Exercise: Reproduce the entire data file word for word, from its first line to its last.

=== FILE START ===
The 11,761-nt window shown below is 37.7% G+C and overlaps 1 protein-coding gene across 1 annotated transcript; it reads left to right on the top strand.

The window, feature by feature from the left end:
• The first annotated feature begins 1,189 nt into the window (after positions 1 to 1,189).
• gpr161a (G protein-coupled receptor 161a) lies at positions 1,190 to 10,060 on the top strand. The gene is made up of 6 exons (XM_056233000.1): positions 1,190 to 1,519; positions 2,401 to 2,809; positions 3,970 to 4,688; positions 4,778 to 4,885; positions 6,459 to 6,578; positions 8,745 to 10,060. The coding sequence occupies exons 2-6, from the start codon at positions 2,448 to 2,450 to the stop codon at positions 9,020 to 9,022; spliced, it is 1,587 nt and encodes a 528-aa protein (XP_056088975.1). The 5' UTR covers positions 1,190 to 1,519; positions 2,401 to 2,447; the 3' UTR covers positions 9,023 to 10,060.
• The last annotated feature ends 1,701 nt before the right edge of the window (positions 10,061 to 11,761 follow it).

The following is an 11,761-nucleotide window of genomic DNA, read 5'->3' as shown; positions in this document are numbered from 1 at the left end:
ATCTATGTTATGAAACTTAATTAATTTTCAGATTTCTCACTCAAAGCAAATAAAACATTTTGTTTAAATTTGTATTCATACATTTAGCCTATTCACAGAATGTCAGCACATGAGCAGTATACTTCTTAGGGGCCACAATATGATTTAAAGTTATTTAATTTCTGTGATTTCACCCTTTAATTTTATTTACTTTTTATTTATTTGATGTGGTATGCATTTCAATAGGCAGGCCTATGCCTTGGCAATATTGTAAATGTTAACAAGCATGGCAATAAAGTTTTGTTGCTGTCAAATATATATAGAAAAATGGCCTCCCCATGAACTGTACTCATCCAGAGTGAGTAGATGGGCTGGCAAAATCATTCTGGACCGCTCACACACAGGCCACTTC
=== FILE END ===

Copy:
The 11,761-nt window shown below is 37.7% G+C and overlaps 1 protein-coding gene across 1 annotated transcript; it reads left to right on the top strand.

The window, feature by feature from the left end:
• The first annotated feature begins 1,189 nt into the window (after positions 1 to 1,189).
• gpr161a (G protein-coupled receptor 161a) lies at positions 1,190 to 10,060 on the top strand. The gene is made up of 6 exons (XM_056233000.1): positions 1,190 to 1,519; positions 2,401 to 2,809; positions 3,970 to 4,688; positions 4,778 to 4,885; positions 6,459 to 6,578; positions 8,745 to 10,060. The coding sequence occupies exons 2-6, from the start codon at positions 2,448 to 2,450 to the stop codon at positions 9,020 to 9,022; spliced, it is 1,587 nt and encodes a 528-aa protein (XP_056088975.1). The 5' UTR covers positions 1,190 to 1,519; positions 2,401 to 2,447; the 3' UTR covers positions 9,023 to 10,060.
• The last annotated feature ends 1,701 nt before the right edge of the window (positions 10,061 to 11,761 follow it).

The following is an 11,761-nucleotide window of genomic DNA, read 5'->3' as shown; positions in this document are numbered from 1 at the left end:
ATCTATGTTATGAAACTTAATTAATTTTCAGATTTCTCACTCAAAGCAAATAAAACATTTTGTTTAAATTTGTATTCATACATTTAGCCTATTCACAGAATGTCAGCACATGAGCAGTATACTTCTTAGGGGCCACAATATGATTTAAAGTTATTTAATTTCTGTGATTTCACCCTTTAATTTTATTTACTTTTTATTTATTTGATGTGGTATGCATTTCAATAGGCAGGCCTATGCCTTGGCAATATTGTAAATGTTAACAAGCATGGCAATAAAGTTTTGTTGCTGTCAAATATATATAGAAAAATGGCCTCCCCATGAACTGTACTCATCCAGAGTGAGTAGATGGGCTGGCAAAATCATTCTGGACCGCTCACACACAGGCCACTTC